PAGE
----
The importance of folk tales and fairy tales themselves are important within the context of both books. This is extremely evident in The Red Shoe, with Matilda's entire world revolving around either the recitation of fairy tales (like "The Red Shoe") or the creation of her own fairy tales (playing spy in light of the Petrov scandal happening next door). Dubosarsky employs internal focalisation in the narrative of her book - the narrator of the book knows just as much as Matilda or the other protagonists do; this allows the reader to see the world through Matilda's eyes, and get caught up in the majesty and innocence of her character. However, it also permits the reader to see beyond the limits of Matilda's 6 year old disposition and notice the true horrors that lie above her child's mind. In this way, Matilda has a lot of maturing to do throughout the events of the novel.
In the case of Stardust, the entire world is a fairy tale, with many different individual stories interweaved into one. In this way, the entire story is a metafictional tale of fairy tales in general; this is evidenced by the use of the name Faerie to describe the land of magical creatures. Tolkien once stated that fairy tales should not be tales about fairies, but tales of men in the land of Faerie, for which this book certainly qualifies8. The brave hero Tristran, the evil witch-queen, the boisterous air pirates, and more all seem to indicate a world filled with different imaginary creatures and happenings. The book itself even begins with a fairy tale - the tale of Tristran's father, Dunston, and his affair with Una, the faerie princess, resulting in the creation of Tristran. By making this magical tale the backstory of Tristran's half-Faerie upbringing, as well as the discovery he makes near the end of the book, Tristran's maturation and "growing up" is fully intertwined with the concept of the fairy tale. For him, becoming a man involves literally coming to terms with the "fairy tale" half of him, and becoming a more well-rounded human being.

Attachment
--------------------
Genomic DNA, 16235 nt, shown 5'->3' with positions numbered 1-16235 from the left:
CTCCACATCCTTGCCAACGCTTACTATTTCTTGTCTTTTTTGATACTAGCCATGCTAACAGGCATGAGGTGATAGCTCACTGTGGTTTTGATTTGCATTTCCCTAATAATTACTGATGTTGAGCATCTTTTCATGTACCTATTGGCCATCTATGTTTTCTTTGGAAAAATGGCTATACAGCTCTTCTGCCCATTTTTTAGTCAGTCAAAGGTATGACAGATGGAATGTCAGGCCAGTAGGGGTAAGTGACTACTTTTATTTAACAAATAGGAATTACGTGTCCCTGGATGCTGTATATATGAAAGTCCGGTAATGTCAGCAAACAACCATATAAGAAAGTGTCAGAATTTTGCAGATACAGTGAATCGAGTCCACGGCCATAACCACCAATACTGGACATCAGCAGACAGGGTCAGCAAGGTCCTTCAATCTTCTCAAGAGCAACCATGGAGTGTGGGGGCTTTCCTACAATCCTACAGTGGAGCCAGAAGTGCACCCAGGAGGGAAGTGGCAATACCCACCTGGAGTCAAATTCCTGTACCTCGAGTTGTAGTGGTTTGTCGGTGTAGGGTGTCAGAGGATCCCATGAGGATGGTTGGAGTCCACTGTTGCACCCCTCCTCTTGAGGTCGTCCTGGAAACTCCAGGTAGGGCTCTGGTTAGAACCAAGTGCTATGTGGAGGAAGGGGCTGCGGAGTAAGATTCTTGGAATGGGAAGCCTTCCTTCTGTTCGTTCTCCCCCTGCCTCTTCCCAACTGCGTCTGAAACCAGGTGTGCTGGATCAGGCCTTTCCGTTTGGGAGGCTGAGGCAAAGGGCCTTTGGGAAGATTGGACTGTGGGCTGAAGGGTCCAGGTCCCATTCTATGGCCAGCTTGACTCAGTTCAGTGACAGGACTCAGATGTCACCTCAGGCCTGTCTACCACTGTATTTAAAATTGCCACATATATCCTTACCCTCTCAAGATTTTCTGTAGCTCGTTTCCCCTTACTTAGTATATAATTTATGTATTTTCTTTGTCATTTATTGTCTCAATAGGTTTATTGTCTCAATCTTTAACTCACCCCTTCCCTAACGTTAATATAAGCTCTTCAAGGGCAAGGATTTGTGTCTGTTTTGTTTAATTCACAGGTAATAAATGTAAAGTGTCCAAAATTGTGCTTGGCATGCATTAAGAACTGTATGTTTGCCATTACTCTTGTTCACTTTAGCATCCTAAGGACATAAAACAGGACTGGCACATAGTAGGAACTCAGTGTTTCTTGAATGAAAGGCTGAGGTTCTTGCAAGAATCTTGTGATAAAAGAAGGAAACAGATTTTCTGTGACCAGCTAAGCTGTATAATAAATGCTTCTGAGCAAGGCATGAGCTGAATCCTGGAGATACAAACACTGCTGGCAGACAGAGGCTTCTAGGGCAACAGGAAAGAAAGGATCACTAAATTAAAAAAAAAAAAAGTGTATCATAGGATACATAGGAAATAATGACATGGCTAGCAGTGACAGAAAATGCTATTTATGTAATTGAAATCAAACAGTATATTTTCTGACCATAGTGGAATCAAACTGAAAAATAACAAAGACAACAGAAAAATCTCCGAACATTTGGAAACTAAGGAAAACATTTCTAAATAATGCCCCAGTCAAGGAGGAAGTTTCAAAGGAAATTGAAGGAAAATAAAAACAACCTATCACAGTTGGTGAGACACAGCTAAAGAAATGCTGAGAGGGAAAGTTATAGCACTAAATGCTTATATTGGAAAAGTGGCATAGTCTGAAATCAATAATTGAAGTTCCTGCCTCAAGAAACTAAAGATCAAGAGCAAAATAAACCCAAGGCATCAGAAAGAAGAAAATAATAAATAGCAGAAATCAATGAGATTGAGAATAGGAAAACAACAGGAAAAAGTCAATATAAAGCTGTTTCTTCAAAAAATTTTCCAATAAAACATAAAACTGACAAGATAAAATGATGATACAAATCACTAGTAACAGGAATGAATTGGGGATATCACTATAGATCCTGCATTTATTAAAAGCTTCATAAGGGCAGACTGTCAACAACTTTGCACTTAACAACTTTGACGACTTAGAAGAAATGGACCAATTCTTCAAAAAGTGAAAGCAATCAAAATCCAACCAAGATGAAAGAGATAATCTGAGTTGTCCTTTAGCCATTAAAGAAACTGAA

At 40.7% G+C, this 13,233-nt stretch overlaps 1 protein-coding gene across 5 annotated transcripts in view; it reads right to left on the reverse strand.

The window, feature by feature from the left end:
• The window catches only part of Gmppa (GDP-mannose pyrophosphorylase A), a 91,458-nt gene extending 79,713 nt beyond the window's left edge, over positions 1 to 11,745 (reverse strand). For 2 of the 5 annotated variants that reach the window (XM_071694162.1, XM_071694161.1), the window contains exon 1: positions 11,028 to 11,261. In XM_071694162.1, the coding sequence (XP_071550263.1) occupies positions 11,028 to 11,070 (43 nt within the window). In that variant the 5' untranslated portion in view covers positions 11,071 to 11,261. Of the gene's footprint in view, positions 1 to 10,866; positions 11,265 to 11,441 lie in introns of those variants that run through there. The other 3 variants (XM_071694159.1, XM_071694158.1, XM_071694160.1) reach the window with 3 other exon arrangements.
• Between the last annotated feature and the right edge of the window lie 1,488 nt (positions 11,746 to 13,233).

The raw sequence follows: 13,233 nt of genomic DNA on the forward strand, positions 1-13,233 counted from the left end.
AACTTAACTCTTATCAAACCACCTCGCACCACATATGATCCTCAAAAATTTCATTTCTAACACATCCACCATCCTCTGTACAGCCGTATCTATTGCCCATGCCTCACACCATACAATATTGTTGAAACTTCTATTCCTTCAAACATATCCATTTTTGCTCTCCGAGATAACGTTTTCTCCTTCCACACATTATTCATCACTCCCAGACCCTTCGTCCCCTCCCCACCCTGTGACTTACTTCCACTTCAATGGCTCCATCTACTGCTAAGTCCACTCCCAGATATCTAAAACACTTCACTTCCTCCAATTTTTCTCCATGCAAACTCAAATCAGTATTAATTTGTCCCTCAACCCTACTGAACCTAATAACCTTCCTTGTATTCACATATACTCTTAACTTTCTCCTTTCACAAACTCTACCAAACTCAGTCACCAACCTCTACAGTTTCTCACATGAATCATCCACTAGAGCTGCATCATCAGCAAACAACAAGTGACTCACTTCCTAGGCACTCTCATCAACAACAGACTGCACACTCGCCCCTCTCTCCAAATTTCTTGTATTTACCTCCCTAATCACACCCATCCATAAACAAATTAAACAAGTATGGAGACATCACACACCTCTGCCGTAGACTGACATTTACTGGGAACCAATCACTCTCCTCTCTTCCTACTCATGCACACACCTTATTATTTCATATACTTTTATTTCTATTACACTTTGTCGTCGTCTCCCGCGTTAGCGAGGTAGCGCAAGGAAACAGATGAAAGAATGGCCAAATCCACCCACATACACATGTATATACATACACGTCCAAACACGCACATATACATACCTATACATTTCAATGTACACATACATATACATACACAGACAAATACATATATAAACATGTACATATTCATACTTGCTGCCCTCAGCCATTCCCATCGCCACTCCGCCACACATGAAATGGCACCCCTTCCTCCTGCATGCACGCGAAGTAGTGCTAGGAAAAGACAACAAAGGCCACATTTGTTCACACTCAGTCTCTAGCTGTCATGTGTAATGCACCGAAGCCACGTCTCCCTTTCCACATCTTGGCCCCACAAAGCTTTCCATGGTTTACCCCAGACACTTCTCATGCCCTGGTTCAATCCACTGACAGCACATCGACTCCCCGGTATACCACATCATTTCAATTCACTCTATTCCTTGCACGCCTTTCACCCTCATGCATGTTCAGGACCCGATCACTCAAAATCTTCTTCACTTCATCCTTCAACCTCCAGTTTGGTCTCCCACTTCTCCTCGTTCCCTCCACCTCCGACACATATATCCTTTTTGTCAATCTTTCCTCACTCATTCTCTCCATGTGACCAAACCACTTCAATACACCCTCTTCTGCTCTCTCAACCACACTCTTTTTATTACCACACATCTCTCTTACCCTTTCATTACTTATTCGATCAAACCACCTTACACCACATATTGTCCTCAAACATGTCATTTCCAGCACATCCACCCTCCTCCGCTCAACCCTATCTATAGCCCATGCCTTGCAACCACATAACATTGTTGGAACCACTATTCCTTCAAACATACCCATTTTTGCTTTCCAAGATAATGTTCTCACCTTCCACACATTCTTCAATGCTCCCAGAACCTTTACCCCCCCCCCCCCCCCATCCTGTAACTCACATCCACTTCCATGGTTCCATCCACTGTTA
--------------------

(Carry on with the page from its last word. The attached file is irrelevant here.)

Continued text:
Both books carry distinct messages about the importance of fairy tales as one matures. In The Red Shoes, fairy tales and imagination are used as a crutch to hide oneself from the harsh truths that surround a paranoid, depressed world. Matilda's use of stories and fairy tales lends a magnificence to the mundane that is often lost when growing up; therefore, Matilda prizes it as much as she can. Tristan also learns to embrace the fairytale within him, and learn a greater sense of wonder that breaks him out of his impetuous, shy personality. While both of these books have very different things to say about the role of fairy tales in 'growing up,' they both embrace the joy and excitement that fairy tales offer, regardless of the stage of life the protagonist is in.